Over recent months I've become a great fan of cozy mysteries so, when I saw this second book in the series featuring Jenny Starling being launched, I knew I had to read "The Winter Mystery." Also, it has a culinary theme which I love and a little light humour. The first book ‘The Birthday Mystery’ was so good, I knew it was likely that Faith Martin had written a winner with this book, too, and I was right! Best-seller author Faith Martin has also written the ‘Detective Hillary Greene’ mysteries. F Over recent months I've become a great fan of cozy mysteries so, when I saw this second book in the series featuring Jenny Starling being launched, I knew I had to read "The Winter Mystery." Also, it has a culinary theme which I love and a little light humour. The first book ‘The Birthday Mystery’ was so good, I knew it was likely that Faith Martin had written a winner with this book, too, and I was right! Best-seller author Faith Martin has also written the ‘Detective Hillary Greene’ mysteries. First, we are introduced to Jenny Starling who is spending Christmas in a snowed-in country house cooking all the traditional food she loves, however, the family she’s working for are not full of the seasonal spirit. On Christmas Eve, someone is found dead on the kitchen table and the head of the family is blaming Jenny! But with an incompetent detective called in, and seemingly no motive for the murder, Jenny will have to turn amateur sleuth again. She will stop at nothing to clear her name and find the perpetrator. Faith Martin’s writing skills set the scene beautifully for this novel. The house is a large, charming, Cotswold-stone, Georgian farmhouse in rural Oxford, complete with stables, outhouses, a cobbled courtyard and a resident sheepdog. Faith Martin’s character development is wonderful, particularly that of Jenny who is an impressive woman and in her late twenties. Curvaceous and sexy, she’s a modern single woman, living and loving life as a travelling cook. She is happy travelling the country catering for different events and cooking great food. She doesn’t like having to divert her attention from baking delicious cakes or creating a new sauce recipe by having to solve murders. She is great at reading people and unmasking killers, always with a good dose of humour. There are many suspects in this mystery, with clues and lots of red herrings to keep the reader guessing. It was a thoroughly satisfying read and I often found myself asking the same questions as Jenny and I was kept in suspense to the end. The pacing in "The Winter Mystery" was very good and I never lost interest, as it wasn't long before something intriguing would happen. Things came together for a fulfilling finish and wrapped everything up very neatly. I'm definitely looking forward to the next novel featuring Jenny Starling and other books by the author, Faith Martin. "The Winter Mystery" whets your appetite for more to come. My thanks to #NetGalley, Joffe Books and the author for providing me with a free advanced copy of #TheWinterMystery.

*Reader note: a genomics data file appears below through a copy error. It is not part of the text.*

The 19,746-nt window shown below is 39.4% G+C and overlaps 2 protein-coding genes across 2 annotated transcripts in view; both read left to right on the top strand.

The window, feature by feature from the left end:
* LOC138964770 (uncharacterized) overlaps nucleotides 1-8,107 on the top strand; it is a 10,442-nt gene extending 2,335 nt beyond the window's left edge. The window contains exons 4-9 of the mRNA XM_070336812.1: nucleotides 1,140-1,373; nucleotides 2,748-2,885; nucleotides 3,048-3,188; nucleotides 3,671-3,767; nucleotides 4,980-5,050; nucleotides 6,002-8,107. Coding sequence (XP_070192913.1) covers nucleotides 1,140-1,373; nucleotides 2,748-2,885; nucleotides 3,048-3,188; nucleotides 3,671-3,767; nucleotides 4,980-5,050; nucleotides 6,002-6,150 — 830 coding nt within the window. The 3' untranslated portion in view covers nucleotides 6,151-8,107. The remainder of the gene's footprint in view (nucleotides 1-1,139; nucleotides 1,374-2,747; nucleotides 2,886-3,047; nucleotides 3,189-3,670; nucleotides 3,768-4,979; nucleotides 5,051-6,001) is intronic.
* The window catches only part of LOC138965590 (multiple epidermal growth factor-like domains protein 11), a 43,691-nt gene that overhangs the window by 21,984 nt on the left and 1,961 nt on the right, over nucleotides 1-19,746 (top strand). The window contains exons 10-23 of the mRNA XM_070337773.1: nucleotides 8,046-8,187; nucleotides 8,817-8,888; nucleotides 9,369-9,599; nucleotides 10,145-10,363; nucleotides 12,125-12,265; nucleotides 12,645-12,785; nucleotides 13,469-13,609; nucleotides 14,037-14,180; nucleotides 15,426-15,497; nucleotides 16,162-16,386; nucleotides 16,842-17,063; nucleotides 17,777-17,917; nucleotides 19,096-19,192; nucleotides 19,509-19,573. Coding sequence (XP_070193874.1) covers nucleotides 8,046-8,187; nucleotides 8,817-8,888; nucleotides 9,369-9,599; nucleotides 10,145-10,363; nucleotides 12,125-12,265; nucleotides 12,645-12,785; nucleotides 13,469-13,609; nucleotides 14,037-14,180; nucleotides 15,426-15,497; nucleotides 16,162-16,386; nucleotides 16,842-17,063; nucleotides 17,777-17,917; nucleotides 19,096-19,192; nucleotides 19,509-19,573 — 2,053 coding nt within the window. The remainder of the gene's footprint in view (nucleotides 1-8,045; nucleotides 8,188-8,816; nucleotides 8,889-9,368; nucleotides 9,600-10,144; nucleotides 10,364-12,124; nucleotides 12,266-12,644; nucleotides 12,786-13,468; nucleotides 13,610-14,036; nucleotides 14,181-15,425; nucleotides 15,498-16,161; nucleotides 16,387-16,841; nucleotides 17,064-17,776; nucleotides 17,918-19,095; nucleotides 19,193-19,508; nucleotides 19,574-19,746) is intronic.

11. 4 out of 5

    Elaine Tomasso

    I would like to thank Netgalley and Joffe Books for an advance copy of The Winter Mystery, the second novel to feature travelling cook and amateur sleuth Jenny Starling. With no lucrative catering jobs on the horizon Jenny takes a job as temporary cook for the festive season at the Kelton farm in rural Oxfordshire. As soon as she gets there she realises she’s made a mistake as tensions are simmering in the Kelton household and the atmosphere is distinctly unpleasant. This culminates in a murder o I would like to thank Netgalley and Joffe Books for an advance copy of The Winter Mystery, the second novel to feature travelling cook and amateur sleuth Jenny Starling. With no lucrative catering jobs on the horizon Jenny takes a job as temporary cook for the festive season at the Kelton farm in rural Oxfordshire. As soon as she gets there she realises she’s made a mistake as tensions are simmering in the Kelton household and the atmosphere is distinctly unpleasant. This culminates in a murder on her second day there and doesn’t get any better when Inspector Moulton, called in to investigate and feeling out of his depth, recognises her name and starts expecting her to solve the case for him. I thoroughly enjoyed The Winter Murder which is an interesting mystery with a very likeable protagonist. I must admit, however, that the plot is more transparent than the previous novel and it wasn’t long before I had a good idea of how it was going to turn out. This did not, however, spoil my enjoyment of the novel in the slightest as it is Jenny’s interactions with the other characters and Ms Martin’s warm, inviting writing style that provide the fun in the novel. The plot is fairly standard, multiple suspects with no alibi, no visible motive and secrets to untangle, all of which Jenny handles with aplomb and a certain verve. I said it in my review of The Birthday Mystery and I’ll say it again with more conviction in this review. There is little, apart from job and status, to differentiate Jenny from Ms Martin’s other character, DI Hillary Greene. They are both tall with ample hourglass figures, an easy air that leads to confidences, a tough, no nonsense approach which inspires respect and ability to put the facts together in a coherent manner to catch the perpetrator. The Winter Mystery is a good read which I have no hesitation in recommending.